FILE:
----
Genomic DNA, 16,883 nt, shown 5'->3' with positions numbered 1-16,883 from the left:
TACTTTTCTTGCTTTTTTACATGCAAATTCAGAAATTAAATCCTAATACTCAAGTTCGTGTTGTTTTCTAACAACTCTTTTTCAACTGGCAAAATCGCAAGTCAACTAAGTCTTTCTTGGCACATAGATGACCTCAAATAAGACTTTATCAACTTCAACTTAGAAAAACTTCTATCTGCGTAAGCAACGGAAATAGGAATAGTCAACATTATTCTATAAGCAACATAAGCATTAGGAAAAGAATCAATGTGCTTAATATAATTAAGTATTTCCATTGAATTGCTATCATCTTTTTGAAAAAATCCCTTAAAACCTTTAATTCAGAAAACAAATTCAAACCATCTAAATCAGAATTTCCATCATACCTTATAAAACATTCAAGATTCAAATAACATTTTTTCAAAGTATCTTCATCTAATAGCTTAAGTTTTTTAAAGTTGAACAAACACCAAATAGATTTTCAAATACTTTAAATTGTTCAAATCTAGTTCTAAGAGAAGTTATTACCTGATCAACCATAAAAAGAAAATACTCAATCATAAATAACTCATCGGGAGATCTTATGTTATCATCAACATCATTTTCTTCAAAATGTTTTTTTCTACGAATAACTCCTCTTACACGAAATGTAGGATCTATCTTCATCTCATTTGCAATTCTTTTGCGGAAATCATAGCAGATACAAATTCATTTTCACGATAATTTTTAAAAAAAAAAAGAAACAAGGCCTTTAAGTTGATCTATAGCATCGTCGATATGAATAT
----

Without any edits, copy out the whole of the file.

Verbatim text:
Genomic DNA, 16,883 nt, shown 5'->3' with positions numbered 1-16,883 from the left:
TACTTTTCTTGCTTTTTTACATGCAAATTCAGAAATTAAATCCTAATACTCAAGTTCGTGTTGTTTTCTAACAACTCTTTTTCAACTGGCAAAATCGCAAGTCAACTAAGTCTTTCTTGGCACATAGATGACCTCAAATAAGACTTTATCAACTTCAACTTAGAAAAACTTCTATCTGCGTAAGCAACGGAAATAGGAATAGTCAACATTATTCTATAAGCAACATAAGCATTAGGAAAAGAATCAATGTGCTTAATATAATTAAGTATTTCCATTGAATTGCTATCATCTTTTTGAAAAAATCCCTTAAAACCTTTAATTCAGAAAACAAATTCAAACCATCTAAATCAGAATTTCCATCATACCTTATAAAACATTCAAGATTCAAATAACATTTTTTCAAAGTATCTTCATCTAATAGCTTAAGTTTTTTAAAGTTGAACAAACACCAAATAGATTTTCAAATACTTTAAATTGTTCAAATCTAGTTCTAAGAGAAGTTATTACCTGATCAACCATAAAAAGAAAATACTCAATCATAAATAACTCATCGGGAGATCTTATGTTATCATCAACATCATTTTCTTCAAAATGTTTTTTTCTACGAATAACTCCTCTTACACGAAATGTAGGATCTATCTTCATCTCATTTGCAATTCTTTTGCGGAAATCATAGCAGATACAAATTCATTTTCACGATAATTTTTAAAAAAAAAAAGAAACAAGGCCTTTAAGTTGATCTATAGCATCGTCGATATGAATAT